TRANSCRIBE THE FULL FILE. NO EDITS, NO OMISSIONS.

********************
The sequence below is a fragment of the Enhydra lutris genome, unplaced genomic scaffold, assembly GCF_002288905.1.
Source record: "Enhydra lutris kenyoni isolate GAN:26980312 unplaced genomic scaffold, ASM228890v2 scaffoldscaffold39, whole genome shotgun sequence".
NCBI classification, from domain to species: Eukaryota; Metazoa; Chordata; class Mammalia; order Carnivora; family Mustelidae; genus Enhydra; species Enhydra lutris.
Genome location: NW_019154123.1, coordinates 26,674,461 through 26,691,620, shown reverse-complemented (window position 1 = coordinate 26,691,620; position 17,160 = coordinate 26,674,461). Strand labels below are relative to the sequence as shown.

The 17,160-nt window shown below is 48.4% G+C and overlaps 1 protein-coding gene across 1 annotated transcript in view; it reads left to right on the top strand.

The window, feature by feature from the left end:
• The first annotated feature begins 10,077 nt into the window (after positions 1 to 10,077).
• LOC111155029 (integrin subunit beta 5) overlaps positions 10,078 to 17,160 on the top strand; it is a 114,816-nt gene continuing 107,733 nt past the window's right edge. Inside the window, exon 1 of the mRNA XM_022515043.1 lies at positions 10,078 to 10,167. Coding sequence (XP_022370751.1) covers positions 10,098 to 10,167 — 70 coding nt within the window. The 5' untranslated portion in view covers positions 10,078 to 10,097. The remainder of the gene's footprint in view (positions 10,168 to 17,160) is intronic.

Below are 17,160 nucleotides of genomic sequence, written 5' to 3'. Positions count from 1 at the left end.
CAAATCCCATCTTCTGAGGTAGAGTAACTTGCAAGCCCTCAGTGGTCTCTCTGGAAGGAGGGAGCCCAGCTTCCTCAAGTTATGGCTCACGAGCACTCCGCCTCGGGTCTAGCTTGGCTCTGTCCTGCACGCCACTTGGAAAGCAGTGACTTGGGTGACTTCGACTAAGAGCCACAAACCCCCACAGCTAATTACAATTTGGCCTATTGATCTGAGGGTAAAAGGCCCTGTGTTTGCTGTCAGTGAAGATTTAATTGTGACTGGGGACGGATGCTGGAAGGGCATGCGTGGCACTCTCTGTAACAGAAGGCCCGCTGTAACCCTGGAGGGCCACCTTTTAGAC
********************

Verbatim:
The sequence below is a fragment of the Enhydra lutris genome, unplaced genomic scaffold, assembly GCF_002288905.1.
Source record: "Enhydra lutris kenyoni isolate GAN:26980312 unplaced genomic scaffold, ASM228890v2 scaffoldscaffold39, whole genome shotgun sequence".
NCBI classification, from domain to species: Eukaryota; Metazoa; Chordata; class Mammalia; order Carnivora; family Mustelidae; genus Enhydra; species Enhydra lutris.
Genome location: NW_019154123.1, coordinates 26,674,461 through 26,691,620, shown reverse-complemented (window position 1 = coordinate 26,691,620; position 17,160 = coordinate 26,674,461). Strand labels below are relative to the sequence as shown.

The 17,160-nt window shown below is 48.4% G+C and overlaps 1 protein-coding gene across 1 annotated transcript in view; it reads left to right on the top strand.

The window, feature by feature from the left end:
• The first annotated feature begins 10,077 nt into the window (after positions 1 to 10,077).
• LOC111155029 (integrin subunit beta 5) overlaps positions 10,078 to 17,160 on the top strand; it is a 114,816-nt gene continuing 107,733 nt past the window's right edge. Inside the window, exon 1 of the mRNA XM_022515043.1 lies at positions 10,078 to 10,167. Coding sequence (XP_022370751.1) covers positions 10,098 to 10,167 — 70 coding nt within the window. The 5' untranslated portion in view covers positions 10,078 to 10,097. The remainder of the gene's footprint in view (positions 10,168 to 17,160) is intronic.

Below are 17,160 nucleotides of genomic sequence, written 5' to 3'. Positions count from 1 at the left end.
CAAATCCCATCTTCTGAGGTAGAGTAACTTGCAAGCCCTCAGTGGTCTCTCTGGAAGGAGGGAGCCCAGCTTCCTCAAGTTATGGCTCACGAGCACTCCGCCTCGGGTCTAGCTTGGCTCTGTCCTGCACGCCACTTGGAAAGCAGTGACTTGGGTGACTTCGACTAAGAGCCACAAACCCCCACAGCTAATTACAATTTGGCCTATTGATCTGAGGGTAAAAGGCCCTGTGTTTGCTGTCAGTGAAGATTTAATTGTGACTGGGGACGGATGCTGGAAGGGCATGCGTGGCACTCTCTGTAACAGAAGGCCCGCTGTAACCCTGGAGGGCCACCTTTTAGAC